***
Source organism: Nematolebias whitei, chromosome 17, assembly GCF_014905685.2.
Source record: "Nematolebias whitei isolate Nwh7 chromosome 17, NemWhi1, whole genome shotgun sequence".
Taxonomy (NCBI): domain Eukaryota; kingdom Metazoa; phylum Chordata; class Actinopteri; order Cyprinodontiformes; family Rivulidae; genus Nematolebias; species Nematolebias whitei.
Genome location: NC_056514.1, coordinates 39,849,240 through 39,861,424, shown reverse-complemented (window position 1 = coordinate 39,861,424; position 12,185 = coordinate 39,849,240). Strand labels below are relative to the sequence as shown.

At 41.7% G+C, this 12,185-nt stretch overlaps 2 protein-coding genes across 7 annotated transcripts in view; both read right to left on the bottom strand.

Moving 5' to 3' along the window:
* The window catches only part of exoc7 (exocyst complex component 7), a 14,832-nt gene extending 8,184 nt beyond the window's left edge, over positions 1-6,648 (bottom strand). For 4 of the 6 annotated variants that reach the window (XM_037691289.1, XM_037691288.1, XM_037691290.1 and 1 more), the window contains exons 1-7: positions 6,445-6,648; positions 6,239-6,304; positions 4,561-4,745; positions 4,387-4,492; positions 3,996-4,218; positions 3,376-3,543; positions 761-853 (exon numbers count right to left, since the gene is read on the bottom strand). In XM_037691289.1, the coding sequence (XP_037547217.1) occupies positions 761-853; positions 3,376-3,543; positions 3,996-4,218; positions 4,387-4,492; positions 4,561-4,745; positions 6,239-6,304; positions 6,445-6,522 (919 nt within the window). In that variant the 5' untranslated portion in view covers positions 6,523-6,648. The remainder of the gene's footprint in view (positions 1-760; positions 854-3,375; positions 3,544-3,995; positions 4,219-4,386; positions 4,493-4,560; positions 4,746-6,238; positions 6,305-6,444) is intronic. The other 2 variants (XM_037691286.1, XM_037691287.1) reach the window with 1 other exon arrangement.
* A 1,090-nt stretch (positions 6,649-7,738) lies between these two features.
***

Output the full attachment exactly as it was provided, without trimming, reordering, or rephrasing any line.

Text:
Source organism: Nematolebias whitei, chromosome 17, assembly GCF_014905685.2.
Source record: "Nematolebias whitei isolate Nwh7 chromosome 17, NemWhi1, whole genome shotgun sequence".
Taxonomy (NCBI): domain Eukaryota; kingdom Metazoa; phylum Chordata; class Actinopteri; order Cyprinodontiformes; family Rivulidae; genus Nematolebias; species Nematolebias whitei.
Genome location: NC_056514.1, coordinates 39,849,240 through 39,861,424, shown reverse-complemented (window position 1 = coordinate 39,861,424; position 12,185 = coordinate 39,849,240). Strand labels below are relative to the sequence as shown.

At 41.7% G+C, this 12,185-nt stretch overlaps 2 protein-coding genes across 7 annotated transcripts in view; both read right to left on the bottom strand.

Moving 5' to 3' along the window:
* The window catches only part of exoc7 (exocyst complex component 7), a 14,832-nt gene extending 8,184 nt beyond the window's left edge, over positions 1-6,648 (bottom strand). For 4 of the 6 annotated variants that reach the window (XM_037691289.1, XM_037691288.1, XM_037691290.1 and 1 more), the window contains exons 1-7: positions 6,445-6,648; positions 6,239-6,304; positions 4,561-4,745; positions 4,387-4,492; positions 3,996-4,218; positions 3,376-3,543; positions 761-853 (exon numbers count right to left, since the gene is read on the bottom strand). In XM_037691289.1, the coding sequence (XP_037547217.1) occupies positions 761-853; positions 3,376-3,543; positions 3,996-4,218; positions 4,387-4,492; positions 4,561-4,745; positions 6,239-6,304; positions 6,445-6,522 (919 nt within the window). In that variant the 5' untranslated portion in view covers positions 6,523-6,648. The remainder of the gene's footprint in view (positions 1-760; positions 854-3,375; positions 3,544-3,995; positions 4,219-4,386; positions 4,493-4,560; positions 4,746-6,238; positions 6,305-6,444) is intronic. The other 2 variants (XM_037691286.1, XM_037691287.1) reach the window with 1 other exon arrangement.
* A 1,090-nt stretch (positions 6,649-7,738) lies between these two features.